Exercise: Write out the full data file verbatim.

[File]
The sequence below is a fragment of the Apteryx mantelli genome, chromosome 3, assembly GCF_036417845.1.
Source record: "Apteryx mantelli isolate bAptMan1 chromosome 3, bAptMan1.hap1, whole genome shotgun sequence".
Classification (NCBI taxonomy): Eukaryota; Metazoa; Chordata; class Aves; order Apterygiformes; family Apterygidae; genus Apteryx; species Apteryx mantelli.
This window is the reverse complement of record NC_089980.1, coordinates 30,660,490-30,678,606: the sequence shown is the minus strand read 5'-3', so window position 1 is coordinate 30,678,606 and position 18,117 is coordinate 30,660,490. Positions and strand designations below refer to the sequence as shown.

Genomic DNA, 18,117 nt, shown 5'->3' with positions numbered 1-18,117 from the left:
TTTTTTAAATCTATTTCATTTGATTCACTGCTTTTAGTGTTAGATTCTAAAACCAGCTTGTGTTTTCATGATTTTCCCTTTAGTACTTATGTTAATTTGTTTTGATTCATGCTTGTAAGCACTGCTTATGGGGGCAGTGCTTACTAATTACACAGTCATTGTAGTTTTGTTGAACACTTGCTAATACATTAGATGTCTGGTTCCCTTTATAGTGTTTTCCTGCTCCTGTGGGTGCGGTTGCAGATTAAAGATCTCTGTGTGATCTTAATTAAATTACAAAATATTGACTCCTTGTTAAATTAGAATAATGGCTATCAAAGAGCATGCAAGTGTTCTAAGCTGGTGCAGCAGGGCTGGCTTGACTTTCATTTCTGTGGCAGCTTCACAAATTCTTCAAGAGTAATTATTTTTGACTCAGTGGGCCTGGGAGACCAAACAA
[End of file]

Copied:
The sequence below is a fragment of the Apteryx mantelli genome, chromosome 3, assembly GCF_036417845.1.
Source record: "Apteryx mantelli isolate bAptMan1 chromosome 3, bAptMan1.hap1, whole genome shotgun sequence".
Classification (NCBI taxonomy): Eukaryota; Metazoa; Chordata; class Aves; order Apterygiformes; family Apterygidae; genus Apteryx; species Apteryx mantelli.
This window is the reverse complement of record NC_089980.1, coordinates 30,660,490-30,678,606: the sequence shown is the minus strand read 5'-3', so window position 1 is coordinate 30,678,606 and position 18,117 is coordinate 30,660,490. Positions and strand designations below refer to the sequence as shown.

Genomic DNA, 18,117 nt, shown 5'->3' with positions numbered 1-18,117 from the left:
TTTTTTAAATCTATTTCATTTGATTCACTGCTTTTAGTGTTAGATTCTAAAACCAGCTTGTGTTTTCATGATTTTCCCTTTAGTACTTATGTTAATTTGTTTTGATTCATGCTTGTAAGCACTGCTTATGGGGGCAGTGCTTACTAATTACACAGTCATTGTAGTTTTGTTGAACACTTGCTAATACATTAGATGTCTGGTTCCCTTTATAGTGTTTTCCTGCTCCTGTGGGTGCGGTTGCAGATTAAAGATCTCTGTGTGATCTTAATTAAATTACAAAATATTGACTCCTTGTTAAATTAGAATAATGGCTATCAAAGAGCATGCAAGTGTTCTAAGCTGGTGCAGCAGGGCTGGCTTGACTTTCATTTCTGTGGCAGCTTCACAAATTCTTCAAGAGTAATTATTTTTGACTCAGTGGGCCTGGGAGACCAAACAA